Highly Stable and Efficient Perovskite Solar Cells Via Multication Engineering
Michael Saliba a, Michael Graetzel a, Anders Hagfeldt a
a École Polytechnique Fédérale de Lausanne EPFL, Lausanne, Switzerland
Asia-Pacific International Conference on Perovskite, Organic Photovoltaics and Optoelectronics
Proceedings of International Conference Asia-Pacific Hybrid and Organic Photovoltaics (AP-HOPV17)
Yokohama-shi, Japan, 2017 February 2nd - 4th
Organizers: Tsutomu Miyasaka and Iván Mora-Seró
Oral, Michael Saliba, presentation 058
Publication date: 7th November 2016

Perovskites have emerged as low-cost, high efficiency photovoltaics with certified efficiencies of 22.1% approaching already established technologies. The perovskites used for solar cells have an ABX3 structure where the cation A is methylammonium (MA), formamidinium (FA), or cesium (Cs); the metal B is Pb or Sn; and the halide X is Cl, Br or I. Unfortunately, single-cation perovskites often suffer from phase, temperature or humidity instabilities. This is particularly noteworthy for CsPbX3 and FAPbX3 which are stable at room temperature as a photoinactive “yellow phase” instead of the more desired photoactive “black phase” that is only stable at higher temperatures. Moreover, apart from phase stability, operating perovskite solar cells (PSCs) at elevated temperatures (of 85 °C) is required for passing industrial norms.

Recently, double-cation perovskites (using MA, FA or Cs, FA) were shown to have a stable “black phase” at room temperature.(1,2) These perovskites also exhibit unexpected, novel properties. For example, Cs/FA mixtures supress halide segregation enabling band gaps for perovskite/silicon or perovskite/perovskite tandems.(3) In general, adding more components increases entropy that can stabilize unstable materials (such as the “yellow phase” of FAPbI3 that can be avoided using the also unstable CsPbI3). Here, we take the mixing approach further to investigate triple cation (with Cs, MA, FA) perovskites resulting in significantly improved reproducibality and stability.(4) We then use multiple cation engineering as a strategy to integrate the seemingly too small rubidium (Rb) (that never shows a black phase as a single-cation perovskite) to study novel multication perovskites.(5)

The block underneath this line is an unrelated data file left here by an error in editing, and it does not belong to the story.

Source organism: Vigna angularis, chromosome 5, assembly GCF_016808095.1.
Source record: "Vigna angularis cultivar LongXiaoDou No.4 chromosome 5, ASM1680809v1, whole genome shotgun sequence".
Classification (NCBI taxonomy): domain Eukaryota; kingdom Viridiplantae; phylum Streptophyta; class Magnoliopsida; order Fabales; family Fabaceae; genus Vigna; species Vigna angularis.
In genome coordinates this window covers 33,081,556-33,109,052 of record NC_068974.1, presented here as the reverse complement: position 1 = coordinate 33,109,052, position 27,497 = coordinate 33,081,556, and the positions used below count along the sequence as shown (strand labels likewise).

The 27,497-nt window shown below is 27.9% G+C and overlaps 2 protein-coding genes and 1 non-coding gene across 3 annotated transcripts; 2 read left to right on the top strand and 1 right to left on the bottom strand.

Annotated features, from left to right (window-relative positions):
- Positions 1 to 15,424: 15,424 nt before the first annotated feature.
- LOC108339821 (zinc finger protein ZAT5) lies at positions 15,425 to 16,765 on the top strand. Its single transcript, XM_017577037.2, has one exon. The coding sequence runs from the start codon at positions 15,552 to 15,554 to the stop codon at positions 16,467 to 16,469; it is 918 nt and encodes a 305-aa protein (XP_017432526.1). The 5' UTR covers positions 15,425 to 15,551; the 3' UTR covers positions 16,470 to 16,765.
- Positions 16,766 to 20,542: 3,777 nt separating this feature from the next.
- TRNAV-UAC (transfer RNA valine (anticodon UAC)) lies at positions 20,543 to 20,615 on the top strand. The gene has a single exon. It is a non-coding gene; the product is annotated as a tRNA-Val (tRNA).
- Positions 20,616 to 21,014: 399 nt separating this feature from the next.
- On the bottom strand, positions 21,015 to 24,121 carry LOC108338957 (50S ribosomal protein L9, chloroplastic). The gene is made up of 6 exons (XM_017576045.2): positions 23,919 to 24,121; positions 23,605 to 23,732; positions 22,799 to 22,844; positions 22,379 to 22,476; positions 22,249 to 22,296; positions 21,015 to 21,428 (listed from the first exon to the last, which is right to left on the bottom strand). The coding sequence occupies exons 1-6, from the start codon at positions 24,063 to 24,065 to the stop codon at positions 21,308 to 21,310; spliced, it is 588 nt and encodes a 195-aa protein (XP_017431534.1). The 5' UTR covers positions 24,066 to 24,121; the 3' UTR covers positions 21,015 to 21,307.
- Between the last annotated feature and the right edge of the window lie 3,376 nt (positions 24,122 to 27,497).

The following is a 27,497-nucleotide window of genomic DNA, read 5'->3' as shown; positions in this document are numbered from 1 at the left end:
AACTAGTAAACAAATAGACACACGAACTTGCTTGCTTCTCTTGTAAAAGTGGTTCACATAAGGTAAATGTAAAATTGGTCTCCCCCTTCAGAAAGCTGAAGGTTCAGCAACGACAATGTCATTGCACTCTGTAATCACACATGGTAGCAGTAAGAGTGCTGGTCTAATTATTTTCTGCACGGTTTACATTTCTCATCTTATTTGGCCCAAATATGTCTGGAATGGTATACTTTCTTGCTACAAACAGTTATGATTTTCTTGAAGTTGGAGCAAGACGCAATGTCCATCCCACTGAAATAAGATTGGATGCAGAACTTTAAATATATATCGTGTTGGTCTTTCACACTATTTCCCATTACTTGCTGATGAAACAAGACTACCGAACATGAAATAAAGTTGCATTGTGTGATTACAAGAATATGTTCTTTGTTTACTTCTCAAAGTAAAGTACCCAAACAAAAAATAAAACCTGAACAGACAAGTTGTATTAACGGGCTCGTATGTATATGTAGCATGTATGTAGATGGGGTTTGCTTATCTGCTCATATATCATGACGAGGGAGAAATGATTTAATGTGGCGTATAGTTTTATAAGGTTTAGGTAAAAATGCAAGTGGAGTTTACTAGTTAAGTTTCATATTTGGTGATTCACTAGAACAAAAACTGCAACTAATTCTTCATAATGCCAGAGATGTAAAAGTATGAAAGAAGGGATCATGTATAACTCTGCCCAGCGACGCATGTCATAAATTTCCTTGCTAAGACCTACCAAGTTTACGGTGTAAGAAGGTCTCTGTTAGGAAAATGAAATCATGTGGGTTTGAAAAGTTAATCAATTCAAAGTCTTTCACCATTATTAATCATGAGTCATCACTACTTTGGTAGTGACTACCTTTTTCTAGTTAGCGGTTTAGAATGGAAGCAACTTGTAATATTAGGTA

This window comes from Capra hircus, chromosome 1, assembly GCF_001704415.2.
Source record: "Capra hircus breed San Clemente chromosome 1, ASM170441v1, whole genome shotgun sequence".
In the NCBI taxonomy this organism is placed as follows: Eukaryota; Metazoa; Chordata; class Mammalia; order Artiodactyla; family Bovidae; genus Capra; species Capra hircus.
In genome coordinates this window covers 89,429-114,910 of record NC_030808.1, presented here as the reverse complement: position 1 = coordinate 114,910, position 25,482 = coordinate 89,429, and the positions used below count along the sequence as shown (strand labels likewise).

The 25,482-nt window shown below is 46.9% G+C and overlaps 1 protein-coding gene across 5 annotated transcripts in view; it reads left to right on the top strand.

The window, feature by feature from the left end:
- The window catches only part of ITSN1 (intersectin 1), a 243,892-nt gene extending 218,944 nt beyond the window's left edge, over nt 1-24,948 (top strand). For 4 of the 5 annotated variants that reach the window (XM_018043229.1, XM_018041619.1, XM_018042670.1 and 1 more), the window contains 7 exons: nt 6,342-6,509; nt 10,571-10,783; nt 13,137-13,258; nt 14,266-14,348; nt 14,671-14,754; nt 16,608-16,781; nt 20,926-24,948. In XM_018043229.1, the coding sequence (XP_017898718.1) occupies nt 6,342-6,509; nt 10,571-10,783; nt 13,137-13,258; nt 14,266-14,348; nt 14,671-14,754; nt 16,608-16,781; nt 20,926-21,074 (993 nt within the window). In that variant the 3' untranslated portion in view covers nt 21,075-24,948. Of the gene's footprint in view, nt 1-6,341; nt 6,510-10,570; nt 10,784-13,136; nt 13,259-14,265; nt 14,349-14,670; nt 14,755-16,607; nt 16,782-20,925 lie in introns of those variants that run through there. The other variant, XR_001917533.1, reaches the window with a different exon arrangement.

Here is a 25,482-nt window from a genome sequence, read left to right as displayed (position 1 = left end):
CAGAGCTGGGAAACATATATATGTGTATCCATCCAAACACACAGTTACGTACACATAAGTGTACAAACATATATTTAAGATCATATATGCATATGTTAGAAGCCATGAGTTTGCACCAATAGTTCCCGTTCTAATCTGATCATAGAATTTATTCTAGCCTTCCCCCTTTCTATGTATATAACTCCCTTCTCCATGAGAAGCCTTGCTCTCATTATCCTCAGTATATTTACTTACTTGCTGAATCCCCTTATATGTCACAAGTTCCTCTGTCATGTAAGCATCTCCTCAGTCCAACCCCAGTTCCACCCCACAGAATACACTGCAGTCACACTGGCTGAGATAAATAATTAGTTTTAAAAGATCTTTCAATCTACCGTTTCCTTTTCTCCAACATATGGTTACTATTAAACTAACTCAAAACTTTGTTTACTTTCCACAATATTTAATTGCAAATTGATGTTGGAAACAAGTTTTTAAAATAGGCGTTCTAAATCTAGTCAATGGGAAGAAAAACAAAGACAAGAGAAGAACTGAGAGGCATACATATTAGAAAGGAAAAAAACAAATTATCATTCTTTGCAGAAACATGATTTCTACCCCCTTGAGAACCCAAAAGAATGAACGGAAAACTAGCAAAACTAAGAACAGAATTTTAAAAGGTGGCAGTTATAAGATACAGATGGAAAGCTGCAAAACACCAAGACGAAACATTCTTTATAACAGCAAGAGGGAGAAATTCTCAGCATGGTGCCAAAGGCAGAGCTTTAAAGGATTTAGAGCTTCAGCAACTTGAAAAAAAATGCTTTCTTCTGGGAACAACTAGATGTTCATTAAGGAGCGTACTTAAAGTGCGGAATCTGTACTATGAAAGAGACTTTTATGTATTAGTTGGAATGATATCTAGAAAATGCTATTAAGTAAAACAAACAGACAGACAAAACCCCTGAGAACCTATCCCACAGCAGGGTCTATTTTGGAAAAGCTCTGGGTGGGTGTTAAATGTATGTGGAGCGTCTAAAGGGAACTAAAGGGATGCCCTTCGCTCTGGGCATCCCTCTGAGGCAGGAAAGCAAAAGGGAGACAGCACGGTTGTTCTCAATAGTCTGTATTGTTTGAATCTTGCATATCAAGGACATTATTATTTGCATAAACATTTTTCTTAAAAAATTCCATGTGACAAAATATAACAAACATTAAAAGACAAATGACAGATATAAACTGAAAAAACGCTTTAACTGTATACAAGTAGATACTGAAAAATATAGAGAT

One composition containing Rb, Cs, MA and FA resulted in a stabilized efficiency of 21.6% (average value: 20.2%) on small areas (and a stabilized 19.0% on a 0.5 cm2 cell) as well as an electroluminescence of 3.8%. The open-circuit voltage of 1.24 volts at a band gap of 1.63 eV leads to a very small loss-in-potential of 0.39 V, versus 0.4 V for commercial silicon cells. Polymer-coated cells maintained 95% of their initial performance at 85°C for 500 hours under full solar illumination and maximum power point tracking.  

 

(1) Jeon et al., Compositional engineering of perovskite materials for high-performance solar cells. Nature (2015)

(2) Lee et al., Formamidinium and Cesium Hybridization for Photo- and Moisture-Stable Perovskite Solar Cell. Advanced Energy Materials (2015)

(3) McMeekin et al., A mixed-cation lead mixed-halide perovskite absorber for tandem solar cells. Science (2016)

(4) Saliba et al., Cesium-containing triple cation perovskite solar cells: improved stability, reproducibility and high efficiency. Energy & Environmental Science (2016)

(5) Saliba et al., Incorporation of rubidium cations into perovskite solar cells improves photovoltaic performance. Science (2016).



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